IOC President Says No Esports at Olympics Until 'Violence' is Removed - Dexerto

IOC President Says No Esports at Olympics Until ‘Violence’ is Removed

Published: 1/Sep/2018 15:34 Updated: 1/Sep/2018 15:40

by Calum Patterson


Thomas Bach, President of the International Olympics Committee, has restated his affirmation that esports will have no place at the Olympic Games if it features violence or any form of discrimination, as it would impeach ‘Olympic values’.

Bach has been somewhat attentive to requests to have esports feature at the Olympics, but remains cautious about their possible inclusion.

He has previously made clear that violent games – which many of the most popular esports titles (CS:GO, LoL, CoD, Overwatch, Battle Royale games etc.) could be considered to be – would have no place in an Olympic setting.

In a recent interview with the Associated Press, published on September 1, Bach has doubled down on this once again, saying:

“We cannot have in the Olympic program a game which is promoting violence or discrimination.

So-called killer games. They, from our point of view, are contradictory to the Olympic values and cannot therefore be accepted.”

However, esports will feature at the Asian Games as a ‘demonstration’ event, with a view to becoming a full medal event at the Olympics in the future.

But, it seems Bach himself will still need some convincing that many of the popular esports games are suitable.

Bach was an Olympic level fencer, for which he won a Gold Medal at the 1976 Summer Olympics. 

Despite the use of a sword in fencing, and other combat sports such as Judo and Boxing which have been integral events at the Olympics for decades, Bach explains that there is a difference between this and the violence in certain video games.

“Of course every combat sport has its origins in a real fight among people, But sport is the civilized expression about this. If you have egames where it’s about killing somebody, this cannot be brought into line with our Olympic values.”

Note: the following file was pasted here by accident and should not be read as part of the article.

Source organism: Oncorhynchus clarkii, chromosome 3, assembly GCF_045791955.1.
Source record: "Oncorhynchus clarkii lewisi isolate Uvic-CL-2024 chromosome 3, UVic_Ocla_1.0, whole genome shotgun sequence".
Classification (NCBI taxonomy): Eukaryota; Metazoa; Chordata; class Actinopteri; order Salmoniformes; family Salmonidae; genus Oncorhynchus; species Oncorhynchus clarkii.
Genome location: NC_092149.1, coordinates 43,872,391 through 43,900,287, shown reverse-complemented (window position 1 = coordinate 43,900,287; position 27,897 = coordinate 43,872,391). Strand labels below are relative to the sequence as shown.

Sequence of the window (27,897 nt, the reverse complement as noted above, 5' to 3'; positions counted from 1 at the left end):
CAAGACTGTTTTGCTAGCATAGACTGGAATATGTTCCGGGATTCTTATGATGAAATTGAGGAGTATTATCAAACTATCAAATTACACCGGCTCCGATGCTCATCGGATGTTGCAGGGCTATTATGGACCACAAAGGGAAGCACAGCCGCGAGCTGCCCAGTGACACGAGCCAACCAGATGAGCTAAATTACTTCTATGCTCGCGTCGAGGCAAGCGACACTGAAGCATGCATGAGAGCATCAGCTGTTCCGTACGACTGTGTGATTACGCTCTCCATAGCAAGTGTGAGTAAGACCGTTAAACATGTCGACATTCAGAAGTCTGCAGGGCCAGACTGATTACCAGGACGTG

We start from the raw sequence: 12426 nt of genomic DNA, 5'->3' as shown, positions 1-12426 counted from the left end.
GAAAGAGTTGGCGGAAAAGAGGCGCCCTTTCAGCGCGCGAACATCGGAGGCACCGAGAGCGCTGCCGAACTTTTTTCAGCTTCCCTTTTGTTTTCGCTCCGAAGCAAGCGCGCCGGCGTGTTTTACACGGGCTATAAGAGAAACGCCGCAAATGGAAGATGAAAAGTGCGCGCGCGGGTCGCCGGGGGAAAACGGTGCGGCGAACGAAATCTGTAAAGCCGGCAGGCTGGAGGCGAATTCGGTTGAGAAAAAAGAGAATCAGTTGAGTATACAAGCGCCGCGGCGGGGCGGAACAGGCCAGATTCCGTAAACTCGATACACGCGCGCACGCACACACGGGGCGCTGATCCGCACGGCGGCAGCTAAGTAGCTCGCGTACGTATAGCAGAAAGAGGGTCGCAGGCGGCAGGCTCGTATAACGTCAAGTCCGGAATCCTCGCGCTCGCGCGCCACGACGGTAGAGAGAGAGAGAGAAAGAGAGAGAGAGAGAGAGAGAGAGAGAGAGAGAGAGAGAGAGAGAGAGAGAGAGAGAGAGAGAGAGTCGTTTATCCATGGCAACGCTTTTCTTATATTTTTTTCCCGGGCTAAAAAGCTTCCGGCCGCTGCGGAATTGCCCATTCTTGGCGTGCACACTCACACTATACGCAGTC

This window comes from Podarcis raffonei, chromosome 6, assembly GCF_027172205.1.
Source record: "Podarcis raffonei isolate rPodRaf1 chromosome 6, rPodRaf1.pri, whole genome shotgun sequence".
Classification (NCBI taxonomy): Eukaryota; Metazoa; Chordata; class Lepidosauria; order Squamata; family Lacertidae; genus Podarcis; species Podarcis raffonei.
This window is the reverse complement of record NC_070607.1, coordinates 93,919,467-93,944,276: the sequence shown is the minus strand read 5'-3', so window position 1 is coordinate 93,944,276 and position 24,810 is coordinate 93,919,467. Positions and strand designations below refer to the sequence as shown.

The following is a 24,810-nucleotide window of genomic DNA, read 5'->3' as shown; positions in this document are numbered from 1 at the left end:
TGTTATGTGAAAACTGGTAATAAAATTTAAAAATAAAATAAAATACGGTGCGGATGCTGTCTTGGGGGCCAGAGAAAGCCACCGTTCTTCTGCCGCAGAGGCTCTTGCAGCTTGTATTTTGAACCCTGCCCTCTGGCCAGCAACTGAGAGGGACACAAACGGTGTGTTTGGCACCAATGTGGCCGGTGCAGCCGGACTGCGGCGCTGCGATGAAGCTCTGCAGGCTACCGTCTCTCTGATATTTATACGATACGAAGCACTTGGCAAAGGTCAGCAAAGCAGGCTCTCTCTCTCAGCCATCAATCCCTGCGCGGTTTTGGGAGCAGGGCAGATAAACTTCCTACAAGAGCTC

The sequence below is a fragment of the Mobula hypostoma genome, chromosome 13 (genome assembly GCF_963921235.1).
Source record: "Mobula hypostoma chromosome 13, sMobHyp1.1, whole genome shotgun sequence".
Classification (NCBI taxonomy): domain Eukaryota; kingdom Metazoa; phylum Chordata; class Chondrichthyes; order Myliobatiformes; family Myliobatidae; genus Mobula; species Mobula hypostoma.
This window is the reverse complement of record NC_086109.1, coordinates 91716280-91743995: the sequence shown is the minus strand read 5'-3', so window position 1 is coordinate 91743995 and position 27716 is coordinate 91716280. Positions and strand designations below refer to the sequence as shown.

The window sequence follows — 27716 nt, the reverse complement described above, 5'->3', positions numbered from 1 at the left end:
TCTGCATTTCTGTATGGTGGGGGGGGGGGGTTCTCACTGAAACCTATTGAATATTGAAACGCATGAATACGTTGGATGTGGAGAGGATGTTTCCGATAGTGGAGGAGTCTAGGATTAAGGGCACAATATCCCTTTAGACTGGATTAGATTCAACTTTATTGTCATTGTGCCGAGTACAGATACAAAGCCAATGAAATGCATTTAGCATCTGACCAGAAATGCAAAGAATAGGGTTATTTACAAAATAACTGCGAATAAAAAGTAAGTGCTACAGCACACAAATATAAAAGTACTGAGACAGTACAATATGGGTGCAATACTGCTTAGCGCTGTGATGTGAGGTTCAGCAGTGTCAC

Following the shooting at a Madden esports tournament in Jacksonville, Florida, hosts of the Asian Games pointed to the issue being US gun laws and not games themselves. 

After all, Madden is an NFL simulator – not a violent game in any sense. 

The next Olympic Games following 2020 will be Paris 2024, and France as a nation has been supportive of esports. Paris Saint Germain, the biggest sports club in Paris, has their own esports teams in League of Legends and Dota2.


NiKo’s LAST DANCE? The stats behind FaZe’s IEM New York renaissance

Published: 20/Oct/2020 20:27

by Alan Bernal


Before IEM New York 2020, FaZe Clan’s CSGO team had gone 338 days before winning an event at Blast Copenhagen in 2019. After taking the top spot in the EU IEM, Nikola ‘NiKo’ Kovač showed why the elite talent would be missed if this really was the last dance with FaZe.

There’s no sugar-coating the FaZe star’s woes in the last year, that was only made more apparent with the team’s placements at events.

Up until October 2020, FaZe failed to make any notable finals and posted an 11th place finish at CS Summit 6, 9th-12th at ESL One Cologne, as well as a 13th-14th placement at ESL Pro League Season 12.

This didn’t help public perception for Niko, who was starting to notice CSGO fans’ flak towards his own IGL capabilities and new teammates on the roster.

Throughout 2020, Niko actually hasn’t been having a bad year. His HLTV rating for the year is sitting at 1.11, a decline from the 1.19 and 1.18 ratings for 2019 and 2018, respectively. The Bosnian has never posted below 1.04 at an event this year.

IEM New York could serve as a turning point in FaZe’s fortune so far. Not only did the team take top billing, Niko soared above his squadmates with a 1.28 event rating with 22.3 kills per map with 55.1% headshot rate to boot.

With questions in the air about Niko’s future in FaZe, the 23-year-old star’s performance at IEM could be an indicator of better things to come as long as he’s on the team.